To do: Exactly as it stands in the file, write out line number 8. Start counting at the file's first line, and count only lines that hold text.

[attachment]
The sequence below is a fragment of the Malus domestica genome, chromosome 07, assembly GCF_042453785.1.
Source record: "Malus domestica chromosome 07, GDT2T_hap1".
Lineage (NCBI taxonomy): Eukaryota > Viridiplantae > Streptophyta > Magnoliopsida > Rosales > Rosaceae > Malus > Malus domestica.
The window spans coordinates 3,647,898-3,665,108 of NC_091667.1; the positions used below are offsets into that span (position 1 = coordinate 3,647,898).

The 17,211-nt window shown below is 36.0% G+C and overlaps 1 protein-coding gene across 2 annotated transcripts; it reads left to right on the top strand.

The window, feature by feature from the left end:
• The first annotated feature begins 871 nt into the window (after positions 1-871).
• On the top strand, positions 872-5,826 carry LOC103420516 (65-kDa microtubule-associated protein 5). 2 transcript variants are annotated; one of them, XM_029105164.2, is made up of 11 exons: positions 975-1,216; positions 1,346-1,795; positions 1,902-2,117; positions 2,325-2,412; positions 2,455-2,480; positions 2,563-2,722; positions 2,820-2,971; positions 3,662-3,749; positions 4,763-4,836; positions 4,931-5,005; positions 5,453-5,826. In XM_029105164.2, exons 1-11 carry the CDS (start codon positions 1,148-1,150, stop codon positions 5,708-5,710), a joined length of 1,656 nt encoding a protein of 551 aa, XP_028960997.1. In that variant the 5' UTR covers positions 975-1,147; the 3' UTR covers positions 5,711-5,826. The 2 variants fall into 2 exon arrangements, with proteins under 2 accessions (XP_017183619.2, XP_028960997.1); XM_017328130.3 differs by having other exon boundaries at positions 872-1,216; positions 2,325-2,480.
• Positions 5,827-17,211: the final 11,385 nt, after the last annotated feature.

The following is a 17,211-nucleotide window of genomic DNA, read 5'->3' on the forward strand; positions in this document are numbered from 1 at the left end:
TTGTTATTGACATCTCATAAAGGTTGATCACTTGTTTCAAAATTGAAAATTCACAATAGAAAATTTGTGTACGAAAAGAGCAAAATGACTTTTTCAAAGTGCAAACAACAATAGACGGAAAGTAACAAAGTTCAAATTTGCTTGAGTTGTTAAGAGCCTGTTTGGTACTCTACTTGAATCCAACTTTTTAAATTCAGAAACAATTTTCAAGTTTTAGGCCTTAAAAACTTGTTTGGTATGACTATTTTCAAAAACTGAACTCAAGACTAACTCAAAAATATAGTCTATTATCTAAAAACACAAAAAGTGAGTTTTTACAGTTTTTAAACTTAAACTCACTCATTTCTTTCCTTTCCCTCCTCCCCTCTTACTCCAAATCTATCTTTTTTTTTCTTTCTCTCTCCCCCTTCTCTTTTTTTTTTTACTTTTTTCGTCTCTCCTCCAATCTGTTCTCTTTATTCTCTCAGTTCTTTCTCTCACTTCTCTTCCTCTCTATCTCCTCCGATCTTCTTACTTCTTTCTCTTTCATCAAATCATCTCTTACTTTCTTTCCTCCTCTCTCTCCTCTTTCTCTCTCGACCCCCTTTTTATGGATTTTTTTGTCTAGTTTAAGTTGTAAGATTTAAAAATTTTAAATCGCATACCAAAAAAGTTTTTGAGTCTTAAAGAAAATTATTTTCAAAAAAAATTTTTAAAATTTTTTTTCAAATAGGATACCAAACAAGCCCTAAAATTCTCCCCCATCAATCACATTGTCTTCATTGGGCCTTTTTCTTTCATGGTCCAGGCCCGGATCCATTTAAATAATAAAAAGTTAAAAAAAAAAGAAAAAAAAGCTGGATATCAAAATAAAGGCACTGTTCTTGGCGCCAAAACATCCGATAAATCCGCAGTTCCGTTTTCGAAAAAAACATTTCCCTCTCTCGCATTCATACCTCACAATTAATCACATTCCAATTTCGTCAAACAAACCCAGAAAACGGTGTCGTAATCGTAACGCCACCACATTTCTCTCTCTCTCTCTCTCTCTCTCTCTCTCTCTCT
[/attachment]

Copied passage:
• On the top strand, positions 872-5,826 carry LOC103420516 (65-kDa microtubule-associated protein 5). 2 transcript variants are annotated; one of them, XM_029105164.2, is made up of 11 exons: positions 975-1,216; positions 1,346-1,795; positions 1,902-2,117; positions 2,325-2,412; positions 2,455-2,480; positions 2,563-2,722; positions 2,820-2,971; positions 3,662-3,749; positions 4,763-4,836; positions 4,931-5,005; positions 5,453-5,826. In XM_029105164.2, exons 1-11 carry the CDS (start codon positions 1,148-1,150, stop codon positions 5,708-5,710), a joined length of 1,656 nt encoding a protein of 551 aa, XP_028960997.1. In that variant the 5' UTR covers positions 975-1,147; the 3' UTR covers positions 5,711-5,826. The 2 variants fall into 2 exon arrangements, with proteins under 2 accessions (XP_017183619.2, XP_028960997.1); XM_017328130.3 differs by having other exon boundaries at positions 872-1,216; positions 2,325-2,480.